Does Renters Insurance Cover Dog Bites?

Yes, renters insurance typically covers dog bites unless your dog is on the restricted breeds list or has bitten someone in the past. Renters insurance is a good idea for most dog owners because it covers dog bites and other damage your pet might cause others.

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Does renters insurance cover dog bites?

Yes, your renters insurance personal liability protection should pay for medical bills if your dog bites someone, with some exceptions.

This usually includes guests or strangers and doesn't include cases where your dog bites someone who lives in your home. And not every policy will cover dog bites off your property, such as when you're walking in your neighborhood or at the dog park.

However, most renters insurance policies have exclusions for dogs who are on the restricted breeds list or dogs who have a history of biting.

Does renters insurance cover dog bites for restricted dog breeds?

Several large dog breeds or mixes are excluded by most insurance companies, meaning they will not cover any injuries or damage your dog causes. Unfortunately, many insurance companies fear these dog breeds pose a higher liability risk, which could affect the frequency and severity of claims when it comes to renters insurance.

Common restricted dog breeds

  • Akita
  • American Bulldog
  • Alaskan Malamute
  • American Pit Bull Terrier
  • American Staffordshire Terrier
  • Beauceron
  • Belgian Malinois
  • Chow Chow
  • Great Dane
  • Presa Canario
  • Keeshond
  • Doberman Pinscher
  • Rottweilers
  • Mastiff
  • German Shepherd
  • Siberian Husky
  • Rhodesian Ridgeback
  • Staffordshire Bull Terrier
  • Wolf-Hybrid

Can I get dog bite coverage if I have a restricted dog breed?

Yes, but it depends on your company and state.

A few states, including Nevada, Michigan, New York and Pennsylvania, restrict insurance companies from denying coverage because of a particular dog breed.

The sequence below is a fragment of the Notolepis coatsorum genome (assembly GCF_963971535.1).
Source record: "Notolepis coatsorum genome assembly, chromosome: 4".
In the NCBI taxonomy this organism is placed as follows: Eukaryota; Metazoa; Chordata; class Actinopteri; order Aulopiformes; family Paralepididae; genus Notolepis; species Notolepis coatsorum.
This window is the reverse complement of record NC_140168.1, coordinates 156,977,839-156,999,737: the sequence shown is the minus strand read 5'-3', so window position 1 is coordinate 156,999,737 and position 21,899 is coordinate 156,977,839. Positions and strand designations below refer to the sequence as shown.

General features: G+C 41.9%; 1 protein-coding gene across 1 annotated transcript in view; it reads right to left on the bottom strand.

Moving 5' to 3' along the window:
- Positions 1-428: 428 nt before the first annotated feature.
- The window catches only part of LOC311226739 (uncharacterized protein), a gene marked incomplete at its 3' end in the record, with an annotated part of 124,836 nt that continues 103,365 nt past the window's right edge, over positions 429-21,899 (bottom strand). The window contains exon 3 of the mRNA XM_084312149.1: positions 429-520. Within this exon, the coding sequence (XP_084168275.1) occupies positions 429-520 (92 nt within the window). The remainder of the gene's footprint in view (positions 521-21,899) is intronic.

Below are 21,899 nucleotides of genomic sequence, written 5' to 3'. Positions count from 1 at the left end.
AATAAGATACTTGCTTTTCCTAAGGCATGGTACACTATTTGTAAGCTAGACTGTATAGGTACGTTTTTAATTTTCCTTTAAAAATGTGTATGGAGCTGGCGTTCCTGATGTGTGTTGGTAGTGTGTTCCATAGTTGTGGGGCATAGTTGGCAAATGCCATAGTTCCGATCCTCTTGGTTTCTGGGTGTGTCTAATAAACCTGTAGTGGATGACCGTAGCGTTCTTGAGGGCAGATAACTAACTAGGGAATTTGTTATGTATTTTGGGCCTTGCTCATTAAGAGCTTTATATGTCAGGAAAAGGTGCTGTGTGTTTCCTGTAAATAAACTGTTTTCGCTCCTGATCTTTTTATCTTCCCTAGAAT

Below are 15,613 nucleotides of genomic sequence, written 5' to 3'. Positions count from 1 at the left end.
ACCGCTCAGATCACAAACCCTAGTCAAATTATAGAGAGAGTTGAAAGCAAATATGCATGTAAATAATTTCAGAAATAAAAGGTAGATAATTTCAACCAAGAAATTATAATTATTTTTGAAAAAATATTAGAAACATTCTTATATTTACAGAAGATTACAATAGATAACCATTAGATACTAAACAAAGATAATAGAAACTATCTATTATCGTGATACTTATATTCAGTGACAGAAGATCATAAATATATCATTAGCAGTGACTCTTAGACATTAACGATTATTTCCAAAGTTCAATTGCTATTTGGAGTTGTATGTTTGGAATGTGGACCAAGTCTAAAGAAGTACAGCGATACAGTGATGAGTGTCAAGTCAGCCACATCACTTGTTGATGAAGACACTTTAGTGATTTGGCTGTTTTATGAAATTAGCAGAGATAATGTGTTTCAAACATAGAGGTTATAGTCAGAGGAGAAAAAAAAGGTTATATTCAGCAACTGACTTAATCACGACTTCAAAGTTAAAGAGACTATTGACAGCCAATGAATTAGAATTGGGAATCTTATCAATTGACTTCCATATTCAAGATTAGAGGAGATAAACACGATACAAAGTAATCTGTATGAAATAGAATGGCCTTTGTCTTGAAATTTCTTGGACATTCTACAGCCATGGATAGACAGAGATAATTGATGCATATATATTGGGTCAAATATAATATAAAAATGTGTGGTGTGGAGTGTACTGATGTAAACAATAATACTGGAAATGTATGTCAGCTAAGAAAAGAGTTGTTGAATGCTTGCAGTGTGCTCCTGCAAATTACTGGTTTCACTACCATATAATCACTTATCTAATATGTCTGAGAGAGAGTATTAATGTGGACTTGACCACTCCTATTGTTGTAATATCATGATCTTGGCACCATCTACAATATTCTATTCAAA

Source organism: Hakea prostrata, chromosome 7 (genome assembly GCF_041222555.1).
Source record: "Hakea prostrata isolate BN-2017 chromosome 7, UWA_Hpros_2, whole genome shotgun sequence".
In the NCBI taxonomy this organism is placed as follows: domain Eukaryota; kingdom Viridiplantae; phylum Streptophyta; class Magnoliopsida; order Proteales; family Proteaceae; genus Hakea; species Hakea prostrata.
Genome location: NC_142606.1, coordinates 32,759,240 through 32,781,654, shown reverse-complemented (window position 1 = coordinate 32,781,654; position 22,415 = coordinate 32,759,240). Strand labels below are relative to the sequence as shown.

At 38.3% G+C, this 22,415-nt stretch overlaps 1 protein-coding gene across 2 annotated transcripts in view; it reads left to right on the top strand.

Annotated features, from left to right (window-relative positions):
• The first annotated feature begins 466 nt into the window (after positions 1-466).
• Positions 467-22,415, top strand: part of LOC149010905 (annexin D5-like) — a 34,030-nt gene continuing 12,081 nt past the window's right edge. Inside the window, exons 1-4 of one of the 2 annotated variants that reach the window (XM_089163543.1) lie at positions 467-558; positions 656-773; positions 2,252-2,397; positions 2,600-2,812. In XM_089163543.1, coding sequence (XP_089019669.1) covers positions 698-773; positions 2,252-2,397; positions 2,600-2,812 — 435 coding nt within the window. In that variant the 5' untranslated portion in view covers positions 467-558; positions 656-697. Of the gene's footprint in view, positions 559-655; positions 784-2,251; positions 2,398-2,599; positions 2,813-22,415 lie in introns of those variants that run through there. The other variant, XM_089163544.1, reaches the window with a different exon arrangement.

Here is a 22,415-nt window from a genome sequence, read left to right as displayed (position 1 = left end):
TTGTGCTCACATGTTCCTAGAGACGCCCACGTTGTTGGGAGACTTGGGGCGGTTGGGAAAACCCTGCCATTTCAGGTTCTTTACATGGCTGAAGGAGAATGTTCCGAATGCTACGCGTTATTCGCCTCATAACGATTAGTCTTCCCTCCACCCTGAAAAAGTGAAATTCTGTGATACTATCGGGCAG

Some pet-friendly insurance companies, like State Farm, don't consider your dog's breed but will consider whether the dog has previously bitten or attacked anyone. If you have a dog with a bite history, you could be denied a policy altogether.

What should I do if my dog is a restricted breed?

Before you open a new policy or get a new dog, find out if your dog is covered by your renters insurance. Some companies won't even offer coverage to renters with certain dog breeds.

It's in your best interest to notify your renters insurance company if you have a dog on the excluded breed list, or if your dog bites or attacks someone. If your dog causes injuries or damages, your insurance company might deny any future claims or cancel your policy altogether.

Renters insurance is cheap, but a cancellation or nonrenewal on your record could be especially damaging. This could mean higher renters insurance rates in the future, or you might be denied coverage from other companies due to fraud.

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How to file an insurance claim for a dog bite

Treat a personal liability claim for a dog bite like any other renters insurance liability claim, whether it be for an apartment or a single-family home. Whether you need to file a claim depends on the severity of the injury and whether you're eligible for coverage.

  • If the medical costs for the injured person are less than your deductible or your dog is excluded from liability coverage, you won't be able to file a claim.
  • If the injured person bandaged a minor injury at home and did not have to go to the hospital, you will likely not have to file a claim.
  • If the person bitten needs to go to the hospital to get stitches, a tetanus shot, reconstructive plastic surgery or other medical attention, you will probably need to make a liability claim.

The bite victim's insurance company might work directly with your insurance company, or they could choose to pursue a lawsuit. Either way, your renters insurance personal liability protection should cover the cost up to your policy limit.

Dog bite statistics

The U.S. is home to 77.8 million pet dogs, according to a recent survey by the American Pets Products Association, and they result in a surprising number of bites. Roughly 4.5 million people face dog bites each year in the U.S., and about 885,000 require medical attention — half of whom are children. Many of these bites result in liability insurance claims.

A recent collaborative study by the Insurance Information Institute and State Farm found that one-third of all homeowners insurance liability claims dollars paid out were related to dog bites, totaling more than $750 million. And while the number of dog bite claims decreased 7% year over year, the average cost per claim rose 16%, to $37,214.

Are other pets covered for bites?

Your dog or cat might be covered for biting or scratching someone, but any other types of pets typically won't be covered by renters insurance.

Usually exotic, farm or saddle animals are excluded from renters insurance liability coverage. That includes rabbits, ferrets, guinea pigs, reptiles, birds, horses, mini pigs and other exotic animals.

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